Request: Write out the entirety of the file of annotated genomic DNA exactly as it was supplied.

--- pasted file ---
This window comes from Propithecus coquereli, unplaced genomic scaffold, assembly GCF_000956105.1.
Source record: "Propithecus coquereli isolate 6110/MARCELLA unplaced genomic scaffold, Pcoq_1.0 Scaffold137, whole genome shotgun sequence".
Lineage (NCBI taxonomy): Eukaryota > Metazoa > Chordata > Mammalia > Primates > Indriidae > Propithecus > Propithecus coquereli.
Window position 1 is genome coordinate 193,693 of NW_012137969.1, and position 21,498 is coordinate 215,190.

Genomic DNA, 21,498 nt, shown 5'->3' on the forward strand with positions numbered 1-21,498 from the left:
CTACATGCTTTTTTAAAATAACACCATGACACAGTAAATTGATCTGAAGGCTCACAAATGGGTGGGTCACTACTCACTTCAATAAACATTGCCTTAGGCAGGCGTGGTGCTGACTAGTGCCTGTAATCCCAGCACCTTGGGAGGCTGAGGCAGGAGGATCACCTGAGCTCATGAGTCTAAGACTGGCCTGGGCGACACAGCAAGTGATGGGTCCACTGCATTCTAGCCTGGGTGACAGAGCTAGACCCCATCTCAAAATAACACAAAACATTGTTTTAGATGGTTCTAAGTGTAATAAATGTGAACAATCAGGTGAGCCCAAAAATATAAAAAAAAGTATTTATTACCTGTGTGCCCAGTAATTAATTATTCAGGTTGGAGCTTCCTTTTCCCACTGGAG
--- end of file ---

This window comes from Propithecus coquereli, unplaced genomic scaffold, assembly GCF_000956105.1.
Source record: "Propithecus coquereli isolate 6110/MARCELLA unplaced genomic scaffold, Pcoq_1.0 Scaffold137, whole genome shotgun sequence".
Lineage (NCBI taxonomy): Eukaryota > Metazoa > Chordata > Mammalia > Primates > Indriidae > Propithecus > Propithecus coquereli.
Window position 1 is genome coordinate 193,693 of NW_012137969.1, and position 21,498 is coordinate 215,190.

Genomic DNA, 21,498 nt, shown 5'->3' on the forward strand with positions numbered 1-21,498 from the left:
CTACATGCTTTTTTAAAATAACACCATGACACAGTAAATTGATCTGAAGGCTCACAAATGGGTGGGTCACTACTCACTTCAATAAACATTGCCTTAGGCAGGCGTGGTGCTGACTAGTGCCTGTAATCCCAGCACCTTGGGAGGCTGAGGCAGGAGGATCACCTGAGCTCATGAGTCTAAGACTGGCCTGGGCGACACAGCAAGTGATGGGTCCACTGCATTCTAGCCTGGGTGACAGAGCTAGACCCCATCTCAAAATAACACAAAACATTGTTTTAGATGGTTCTAAGTGTAATAAATGTGAACAATCAGGTGAGCCCAAAAATATAAAAAAAAGTATTTATTACCTGTGTGCCCAGTAATTAATTATTCAGGTTGGAGCTTCCTTTTCCCACTGGAG